In a previous article, we discussed the top two candidates which could be selected by Trump in February 2018 as the Federal Reserve chair. The weird thing about those two was they don’t seem to want the job. Yellen’s speech at Jackson Hole was in direct defiance of the President’s goals as she staunchly defended financial regulations which the President opposes. Gary Cohn nearly resigned from the Trump administration after his Charlottesville statement. He also doesn’t have monetary policy experience.
The fact that neither candidate is vying for the job by trying to get in Trump’s good graces means neither have a great chance of being picked as Trump values loyalty. It’s also worth keeping in mind that the Fed pick must be confirmed by the Senate. Trump has had a tough time getting his cabinet approved, so he needs to make sure he picks someone who is supremely qualified and appeals to conservatives. Democrats will be angry about whoever he picks, but they will have a strong argument in Cohn not having experience. Conservatives wouldn’t be happy with getting Yellen reappointed as there is movement led by Rand Paul to limit the Fed’s power; Yellen is a supporter of quantitative easing which expands the Fed’s power.
In this article, we’ll look at dark horse candidate Kevin Warsh which Predict It shows having a 29% chance of being the next Fed chair. Kevin Warsh seems to want the job and has monetary policy experience, making him a strong contender. He’s also a Republican which helps has cause further. Warsh was a Fed Governor from 2006-2011, has experience at Morgan Stanley, is a fellow at the Hoover Institute, and has a close relationship with hedge fund manager Stanley Druckenmiller. The reason we mention that he’s gunning for the job are his statements. Kevin Warsh has criticized the insularity of the Fed. He thinks the Fed has independence on monetary policy, but not on regulations.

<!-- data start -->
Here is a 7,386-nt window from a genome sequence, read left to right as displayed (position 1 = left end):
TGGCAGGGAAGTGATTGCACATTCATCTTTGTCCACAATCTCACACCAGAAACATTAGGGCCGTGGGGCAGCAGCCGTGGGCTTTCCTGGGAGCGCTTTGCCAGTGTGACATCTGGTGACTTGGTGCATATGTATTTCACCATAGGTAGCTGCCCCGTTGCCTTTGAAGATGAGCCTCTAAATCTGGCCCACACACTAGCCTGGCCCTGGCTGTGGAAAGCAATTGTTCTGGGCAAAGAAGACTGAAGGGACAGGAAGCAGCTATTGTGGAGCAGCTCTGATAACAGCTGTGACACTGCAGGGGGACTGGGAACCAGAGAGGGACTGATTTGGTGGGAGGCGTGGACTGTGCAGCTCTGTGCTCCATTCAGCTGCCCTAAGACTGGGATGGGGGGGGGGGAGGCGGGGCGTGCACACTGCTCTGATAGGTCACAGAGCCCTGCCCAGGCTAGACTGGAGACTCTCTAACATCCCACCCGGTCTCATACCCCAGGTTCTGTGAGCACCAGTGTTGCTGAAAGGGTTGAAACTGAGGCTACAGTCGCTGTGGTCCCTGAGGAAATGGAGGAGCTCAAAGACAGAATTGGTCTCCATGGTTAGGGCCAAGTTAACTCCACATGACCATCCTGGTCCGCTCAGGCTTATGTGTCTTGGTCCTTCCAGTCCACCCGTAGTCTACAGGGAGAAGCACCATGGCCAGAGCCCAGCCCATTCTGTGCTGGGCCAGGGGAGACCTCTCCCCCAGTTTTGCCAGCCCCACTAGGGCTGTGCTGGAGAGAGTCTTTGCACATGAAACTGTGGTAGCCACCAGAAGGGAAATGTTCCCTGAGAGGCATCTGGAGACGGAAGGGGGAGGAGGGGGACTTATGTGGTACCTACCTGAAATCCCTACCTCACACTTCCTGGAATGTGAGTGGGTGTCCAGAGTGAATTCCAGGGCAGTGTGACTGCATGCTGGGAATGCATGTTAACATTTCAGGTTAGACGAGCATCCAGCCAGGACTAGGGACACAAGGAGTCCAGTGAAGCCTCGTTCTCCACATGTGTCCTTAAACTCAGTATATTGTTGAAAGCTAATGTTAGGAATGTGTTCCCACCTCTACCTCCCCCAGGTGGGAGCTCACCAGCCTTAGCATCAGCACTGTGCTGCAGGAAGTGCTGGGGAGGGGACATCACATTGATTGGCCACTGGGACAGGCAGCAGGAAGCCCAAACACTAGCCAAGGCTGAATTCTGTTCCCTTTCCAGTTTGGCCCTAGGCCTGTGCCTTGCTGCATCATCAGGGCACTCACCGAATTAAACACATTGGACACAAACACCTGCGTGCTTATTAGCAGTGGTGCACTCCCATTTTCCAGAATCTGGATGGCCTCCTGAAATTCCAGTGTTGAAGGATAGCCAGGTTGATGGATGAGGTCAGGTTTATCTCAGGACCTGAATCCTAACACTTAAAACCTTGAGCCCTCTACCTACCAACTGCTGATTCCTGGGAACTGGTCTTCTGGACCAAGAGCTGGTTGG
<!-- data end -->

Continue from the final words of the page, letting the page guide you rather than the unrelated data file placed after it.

Warsh thinks the Fed should answer to the people, which in this case means Congress. This led him to say:
“But the idea somehow that if the Congress says ‘We think you guys should consider X, or you should reform yourself in this way,’ well my view is we shouldn’t fall into a defensive crouch and say ‘How dare you challenge our independence!’ We are subject to the people’s will.”
That’s a populist statement in the vain of Trumpism. Warsh is a rare figure in the institution who calls for reforms. He probably sees Trump as someone who would support his reforms, so he is channeling his tone in a way which appeals to him. The criticism he makes is valid because Fed officials view PhDs in economics as a gateway. Since most in Congress don’t have them, Fed officials look down upon them. They can’t consider the possibility that someone who didn’t get the education they got can make a logical point. They are very reliant on their models. It’s like a religious cult where being blessed with a certain degree makes your opinion matter and the models are a god-like aspect that they have blind faith in. The truth is that models are as flawed as the individuals who create them.
The second quote which shows Warsh is reaching for the job as Fed chair is when he moderately compliments the Trump administration. In January 2017, Warsh wrote in the Wall Street Journal,